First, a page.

Friend David Brickman will be doing his art criticism spot on WAMC (90.3 fm) today at 9:48 a.m. The topic will be a show of art and artifacts from the Brooklyn Museum at the New York State Museum in Albany. By the way, for the out-of-towners, it is possible to listen online at WAMC.org (live only – not archived).
See the “hottest TV spots of the week” here. The code is aar30z -three letters, two numbers, one letter.
Of course, I’m NEVER bored, but if I were, I’d go to the videos here. The foosball is quite good.
One can buy items with the picture above here. The camisole is my favorite.
“So there you are, on the road, notebook full of trade secrets, and someone swipes it while you’re canoodling at the KitKat Club. Career over?” Not necessarily. There’s a service which “promises to shut down the PC, and even delete all the data on the notebook.”
In George Washington’s days, there were no cameras. One’s image was either sculpted or painted. Some paintings of George Washington showed him standing behind a desk with one arm behind his back while others showed both legs and both arms. Prices charged by painters were not based on how many people were to be painted, but by how many limbs were to be painted. Arms and legs are “limbs,” therefore painting them would cost the buyer more. Hence the expression, “Okay, but it’ll cost you an arm and a leg.”
FINALLY: in anticipation of the new February 3 deadline for the PATRIOT Act’s reauthorization, the Bill of Rights Defense Committee has designated January 25, 2006, as National PATRIOT Act Call-In Day. Dozens of other organizations are joining in.
What to do: Please join this effort by calling Congress TODAY, January 25th, and ask your friends to do the same.
Dial the Capitol switchboard, 202-224-3121, and ask the operator to connect you (24 hours a day) or Enter your zip code here to find your legislators’ direct Washington office phone numbers. To find their district office numbers, click on their names or call your local library. Please phone both of your Senators and your Representative. Ask your member of Congress to work for a PATRIOT Act reauthorization bill that truly preserves free speech and privacy, and that restores checks and balances, including judicial review and much greater congressional oversight. Other talking points: If you want to make additional points, here are a few suggestions:
Prevent the FBI from “fishing” through our private purchase, medical, and library records by requiring a statement of fact linking persons whose records are sought to a terrorism investigation.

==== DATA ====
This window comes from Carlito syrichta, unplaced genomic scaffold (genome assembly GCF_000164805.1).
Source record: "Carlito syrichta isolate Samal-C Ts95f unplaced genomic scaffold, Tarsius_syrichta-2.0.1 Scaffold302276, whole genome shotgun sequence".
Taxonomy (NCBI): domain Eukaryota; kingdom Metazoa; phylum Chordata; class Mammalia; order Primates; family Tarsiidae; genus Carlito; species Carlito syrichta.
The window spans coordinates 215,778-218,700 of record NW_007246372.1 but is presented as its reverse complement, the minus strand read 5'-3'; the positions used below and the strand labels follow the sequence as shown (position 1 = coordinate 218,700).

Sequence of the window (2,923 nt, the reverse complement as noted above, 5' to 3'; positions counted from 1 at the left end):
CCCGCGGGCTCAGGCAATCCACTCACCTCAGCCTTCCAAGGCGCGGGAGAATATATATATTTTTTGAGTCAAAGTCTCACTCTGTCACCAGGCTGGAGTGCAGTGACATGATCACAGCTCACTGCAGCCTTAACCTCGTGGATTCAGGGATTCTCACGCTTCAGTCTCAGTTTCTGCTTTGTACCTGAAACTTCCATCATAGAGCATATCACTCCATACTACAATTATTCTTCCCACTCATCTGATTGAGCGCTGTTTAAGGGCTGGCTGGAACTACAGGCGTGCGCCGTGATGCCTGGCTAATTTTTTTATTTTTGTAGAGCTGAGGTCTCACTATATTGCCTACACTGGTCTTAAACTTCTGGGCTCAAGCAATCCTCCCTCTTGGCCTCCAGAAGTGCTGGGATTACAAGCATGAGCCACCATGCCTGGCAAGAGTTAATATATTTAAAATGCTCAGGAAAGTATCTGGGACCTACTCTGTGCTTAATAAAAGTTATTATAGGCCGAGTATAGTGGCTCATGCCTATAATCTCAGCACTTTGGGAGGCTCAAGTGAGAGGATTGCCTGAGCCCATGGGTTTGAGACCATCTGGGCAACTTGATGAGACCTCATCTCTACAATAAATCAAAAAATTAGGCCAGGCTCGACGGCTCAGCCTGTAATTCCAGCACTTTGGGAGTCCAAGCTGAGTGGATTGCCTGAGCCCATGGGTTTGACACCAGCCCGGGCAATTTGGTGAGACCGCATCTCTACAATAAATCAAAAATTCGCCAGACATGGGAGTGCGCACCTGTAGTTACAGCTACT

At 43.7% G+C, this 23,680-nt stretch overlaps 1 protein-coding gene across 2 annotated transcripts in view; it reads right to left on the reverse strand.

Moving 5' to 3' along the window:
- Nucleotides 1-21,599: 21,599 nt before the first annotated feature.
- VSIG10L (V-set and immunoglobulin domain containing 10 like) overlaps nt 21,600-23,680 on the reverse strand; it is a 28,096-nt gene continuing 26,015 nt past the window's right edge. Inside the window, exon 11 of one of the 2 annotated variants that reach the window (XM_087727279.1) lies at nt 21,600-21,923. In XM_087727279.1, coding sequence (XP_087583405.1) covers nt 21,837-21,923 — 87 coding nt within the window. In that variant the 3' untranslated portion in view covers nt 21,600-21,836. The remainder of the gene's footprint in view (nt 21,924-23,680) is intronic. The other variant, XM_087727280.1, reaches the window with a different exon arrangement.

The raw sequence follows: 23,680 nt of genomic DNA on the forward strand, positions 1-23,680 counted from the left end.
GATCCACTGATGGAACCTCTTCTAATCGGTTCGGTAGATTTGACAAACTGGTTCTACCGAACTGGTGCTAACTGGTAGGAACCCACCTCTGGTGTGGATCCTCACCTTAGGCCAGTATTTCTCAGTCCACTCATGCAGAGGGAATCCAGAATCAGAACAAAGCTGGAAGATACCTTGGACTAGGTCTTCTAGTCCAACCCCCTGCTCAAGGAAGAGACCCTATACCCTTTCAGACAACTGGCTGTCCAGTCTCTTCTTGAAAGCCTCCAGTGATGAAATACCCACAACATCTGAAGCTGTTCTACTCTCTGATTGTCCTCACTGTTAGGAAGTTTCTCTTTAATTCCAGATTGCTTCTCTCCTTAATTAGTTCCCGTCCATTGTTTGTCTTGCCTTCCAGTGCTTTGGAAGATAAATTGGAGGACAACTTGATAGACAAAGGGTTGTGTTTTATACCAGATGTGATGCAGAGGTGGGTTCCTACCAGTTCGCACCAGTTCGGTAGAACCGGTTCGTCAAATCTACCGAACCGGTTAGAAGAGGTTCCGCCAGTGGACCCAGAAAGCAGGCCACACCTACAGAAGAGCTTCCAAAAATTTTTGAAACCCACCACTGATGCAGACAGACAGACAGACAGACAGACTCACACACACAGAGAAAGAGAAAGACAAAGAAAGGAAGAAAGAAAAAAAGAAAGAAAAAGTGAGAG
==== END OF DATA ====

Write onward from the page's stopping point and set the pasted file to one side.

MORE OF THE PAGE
Allow businesses and libraries to pose a meaningful challenge to a FISA Court order or a National Security Letter demanding customer records.
In light of warrantless wiretapping of domestic email and phone communications authorized by the president, make sure there are sufficient privacy safeguards and oversight on all parts of the PATRIOT Act involving the executive branch (which includes the Department of Justice and the FBI).
Protect our First Amendment rights by removing a proposed provision that would subject anyone who protests in cordoned-off areas at Presidential appearances to prison sentences up to 10 years.
Eliminate proposed new death penalties from the reauthorization.
Now that we know the president has secretly authorized illegal, warrantless wiretaps and spying on peaceful protest groups, Congress must immediately stop those actions and hold much more detailed investigations over the whole Patriot Act (not just the sunsetting provisions) before reauthorizing any part of the Patriot Act. Although the Senate reauthorization bill is insufficient, it is a much better starting point than the House version or the Conference Report. Can’t get through right away? Many people must be phoning Congress. Keep your calls coming! If you prefer not to wait, call the next day or phone the district office.
Other organizations supporting the call-in day (partial list) include the Alliance for Justice, American Arab Anti-Discrimination Committee, American Civil Liberties Union, American Library Association, Amnesty International USA, Campaign for Reader Privacy, Center for Democracy and Technology, Code Pink, Council on American-Islamic Relations, First Amendment Foundation, Friends Committee on National Legislation, Global Exchange, League of United Latin American Citizens, League of Women Voters, Liberty Coalition, MoveOn.org Political Action, National Lawyers Guild, People For the American Way, Rights Working Group, San Francisco Labor Council, Unitarian Universalist Association, and United Electrical, Radio and Machine Workers of America.